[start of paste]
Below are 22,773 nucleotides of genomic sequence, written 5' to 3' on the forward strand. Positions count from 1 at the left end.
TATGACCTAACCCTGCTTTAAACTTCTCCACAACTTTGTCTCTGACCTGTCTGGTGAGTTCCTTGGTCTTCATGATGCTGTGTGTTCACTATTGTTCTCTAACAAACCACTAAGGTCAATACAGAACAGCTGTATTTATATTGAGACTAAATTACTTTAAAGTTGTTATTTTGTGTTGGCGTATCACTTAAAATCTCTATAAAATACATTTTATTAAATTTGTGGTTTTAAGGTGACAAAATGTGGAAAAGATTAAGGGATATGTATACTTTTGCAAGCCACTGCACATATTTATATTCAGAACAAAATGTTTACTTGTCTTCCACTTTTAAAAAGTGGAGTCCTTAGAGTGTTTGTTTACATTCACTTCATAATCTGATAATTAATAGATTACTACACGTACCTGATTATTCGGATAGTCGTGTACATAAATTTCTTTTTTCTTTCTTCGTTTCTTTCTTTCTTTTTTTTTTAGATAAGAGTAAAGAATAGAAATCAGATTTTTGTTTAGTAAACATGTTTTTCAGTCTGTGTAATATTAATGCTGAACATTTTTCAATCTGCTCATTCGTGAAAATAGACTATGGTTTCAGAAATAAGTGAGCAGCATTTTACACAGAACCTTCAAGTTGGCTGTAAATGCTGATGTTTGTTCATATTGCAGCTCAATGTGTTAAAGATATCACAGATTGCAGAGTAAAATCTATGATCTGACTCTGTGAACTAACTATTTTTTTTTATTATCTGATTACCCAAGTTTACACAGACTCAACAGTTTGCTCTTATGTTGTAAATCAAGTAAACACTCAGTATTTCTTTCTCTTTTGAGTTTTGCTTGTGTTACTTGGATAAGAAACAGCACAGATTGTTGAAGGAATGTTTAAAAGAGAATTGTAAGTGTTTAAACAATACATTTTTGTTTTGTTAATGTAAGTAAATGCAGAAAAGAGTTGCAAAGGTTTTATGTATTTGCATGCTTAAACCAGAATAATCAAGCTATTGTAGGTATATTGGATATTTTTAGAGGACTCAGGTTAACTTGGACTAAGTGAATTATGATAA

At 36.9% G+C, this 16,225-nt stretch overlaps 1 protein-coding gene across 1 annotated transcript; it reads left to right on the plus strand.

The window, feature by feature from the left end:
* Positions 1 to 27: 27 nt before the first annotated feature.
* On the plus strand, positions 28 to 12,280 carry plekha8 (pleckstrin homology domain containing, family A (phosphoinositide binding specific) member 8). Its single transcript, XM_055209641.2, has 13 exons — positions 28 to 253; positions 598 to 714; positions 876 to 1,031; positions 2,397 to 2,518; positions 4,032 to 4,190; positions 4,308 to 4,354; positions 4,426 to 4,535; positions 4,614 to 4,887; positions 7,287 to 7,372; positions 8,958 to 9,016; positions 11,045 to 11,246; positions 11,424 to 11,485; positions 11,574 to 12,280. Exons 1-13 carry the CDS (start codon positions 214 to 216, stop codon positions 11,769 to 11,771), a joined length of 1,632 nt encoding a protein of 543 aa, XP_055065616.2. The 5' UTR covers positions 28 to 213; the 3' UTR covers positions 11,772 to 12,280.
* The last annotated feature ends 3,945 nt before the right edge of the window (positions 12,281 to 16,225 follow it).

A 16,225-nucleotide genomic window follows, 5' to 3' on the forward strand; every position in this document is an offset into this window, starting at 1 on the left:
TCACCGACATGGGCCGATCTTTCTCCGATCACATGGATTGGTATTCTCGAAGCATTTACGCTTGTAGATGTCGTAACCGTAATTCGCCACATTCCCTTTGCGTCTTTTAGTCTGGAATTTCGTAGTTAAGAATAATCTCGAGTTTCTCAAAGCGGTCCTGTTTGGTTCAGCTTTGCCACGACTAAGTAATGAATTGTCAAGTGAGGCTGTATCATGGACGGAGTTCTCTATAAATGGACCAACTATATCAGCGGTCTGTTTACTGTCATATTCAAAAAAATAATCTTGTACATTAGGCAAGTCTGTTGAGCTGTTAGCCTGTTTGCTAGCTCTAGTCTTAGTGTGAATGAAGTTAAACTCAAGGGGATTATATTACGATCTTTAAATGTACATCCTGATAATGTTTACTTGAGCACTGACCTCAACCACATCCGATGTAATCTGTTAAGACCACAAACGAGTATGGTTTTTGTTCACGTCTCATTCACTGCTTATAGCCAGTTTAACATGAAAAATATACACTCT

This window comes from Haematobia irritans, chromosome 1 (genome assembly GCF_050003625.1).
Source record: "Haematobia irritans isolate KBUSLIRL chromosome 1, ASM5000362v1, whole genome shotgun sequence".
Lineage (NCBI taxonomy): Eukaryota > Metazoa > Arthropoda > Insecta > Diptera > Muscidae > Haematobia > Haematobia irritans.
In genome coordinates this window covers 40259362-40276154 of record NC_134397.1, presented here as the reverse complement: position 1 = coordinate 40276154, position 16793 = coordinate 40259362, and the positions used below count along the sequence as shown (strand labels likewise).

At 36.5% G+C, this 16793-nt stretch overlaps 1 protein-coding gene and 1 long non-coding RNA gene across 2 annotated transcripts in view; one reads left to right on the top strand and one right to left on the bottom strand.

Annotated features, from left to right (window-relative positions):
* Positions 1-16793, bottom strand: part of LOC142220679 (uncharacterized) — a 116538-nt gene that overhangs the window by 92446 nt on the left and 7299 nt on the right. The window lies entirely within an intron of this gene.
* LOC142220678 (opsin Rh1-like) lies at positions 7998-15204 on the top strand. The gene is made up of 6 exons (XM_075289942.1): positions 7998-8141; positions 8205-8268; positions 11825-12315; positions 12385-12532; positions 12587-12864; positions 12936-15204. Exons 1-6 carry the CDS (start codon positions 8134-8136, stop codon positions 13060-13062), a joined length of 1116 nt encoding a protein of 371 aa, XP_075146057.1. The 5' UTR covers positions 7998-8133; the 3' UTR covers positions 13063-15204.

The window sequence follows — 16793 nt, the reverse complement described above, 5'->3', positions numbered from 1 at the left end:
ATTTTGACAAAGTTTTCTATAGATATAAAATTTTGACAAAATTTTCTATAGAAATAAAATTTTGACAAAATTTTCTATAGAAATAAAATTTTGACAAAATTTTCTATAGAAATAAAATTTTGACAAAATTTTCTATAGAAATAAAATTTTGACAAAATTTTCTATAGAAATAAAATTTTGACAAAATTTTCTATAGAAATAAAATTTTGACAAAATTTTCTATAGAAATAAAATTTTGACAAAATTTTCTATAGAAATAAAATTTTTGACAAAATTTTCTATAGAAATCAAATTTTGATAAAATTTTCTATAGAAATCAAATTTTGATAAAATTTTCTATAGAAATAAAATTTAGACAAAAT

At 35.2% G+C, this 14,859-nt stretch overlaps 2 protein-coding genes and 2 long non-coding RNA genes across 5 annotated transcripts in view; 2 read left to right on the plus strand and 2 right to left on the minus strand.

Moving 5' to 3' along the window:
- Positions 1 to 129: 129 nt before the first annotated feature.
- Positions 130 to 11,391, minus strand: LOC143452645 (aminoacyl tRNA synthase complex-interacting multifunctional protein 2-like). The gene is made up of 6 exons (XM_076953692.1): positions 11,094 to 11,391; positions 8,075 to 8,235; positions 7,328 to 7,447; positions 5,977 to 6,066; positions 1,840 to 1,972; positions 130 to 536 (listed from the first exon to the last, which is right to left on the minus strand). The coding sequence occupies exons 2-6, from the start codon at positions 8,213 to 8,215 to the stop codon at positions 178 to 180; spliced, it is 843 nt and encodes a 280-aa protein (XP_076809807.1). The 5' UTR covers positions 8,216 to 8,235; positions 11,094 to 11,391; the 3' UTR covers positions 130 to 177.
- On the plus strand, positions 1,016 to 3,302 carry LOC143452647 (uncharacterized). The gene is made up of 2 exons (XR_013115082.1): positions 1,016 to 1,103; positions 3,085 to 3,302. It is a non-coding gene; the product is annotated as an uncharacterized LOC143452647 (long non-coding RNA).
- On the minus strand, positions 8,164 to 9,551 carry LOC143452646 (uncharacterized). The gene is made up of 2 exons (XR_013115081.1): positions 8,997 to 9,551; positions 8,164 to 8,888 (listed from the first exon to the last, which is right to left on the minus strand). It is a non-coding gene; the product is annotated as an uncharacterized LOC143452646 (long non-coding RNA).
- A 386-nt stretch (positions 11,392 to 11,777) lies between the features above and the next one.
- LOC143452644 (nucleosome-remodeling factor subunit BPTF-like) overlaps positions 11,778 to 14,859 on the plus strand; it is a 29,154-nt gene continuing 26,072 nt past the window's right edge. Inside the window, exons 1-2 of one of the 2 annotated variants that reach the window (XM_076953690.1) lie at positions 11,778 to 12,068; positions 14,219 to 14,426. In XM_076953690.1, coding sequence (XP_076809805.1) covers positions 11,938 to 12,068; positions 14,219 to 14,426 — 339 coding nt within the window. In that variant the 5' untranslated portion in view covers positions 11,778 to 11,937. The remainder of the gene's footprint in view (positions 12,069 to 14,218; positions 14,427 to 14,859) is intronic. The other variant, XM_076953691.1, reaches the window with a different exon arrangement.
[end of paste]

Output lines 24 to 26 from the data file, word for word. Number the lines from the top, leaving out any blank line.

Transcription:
- On the plus strand, positions 1,016 to 3,302 carry LOC143452647 (uncharacterized). The gene is made up of 2 exons (XR_013115082.1): positions 1,016 to 1,103; positions 3,085 to 3,302. It is a non-coding gene; the product is annotated as an uncharacterized LOC143452647 (long non-coding RNA).
- On the minus strand, positions 8,164 to 9,551 carry LOC143452646 (uncharacterized). The gene is made up of 2 exons (XR_013115081.1): positions 8,997 to 9,551; positions 8,164 to 8,888 (listed from the first exon to the last, which is right to left on the minus strand). It is a non-coding gene; the product is annotated as an uncharacterized LOC143452646 (long non-coding RNA).
- A 386-nt stretch (positions 11,392 to 11,777) lies between the features above and the next one.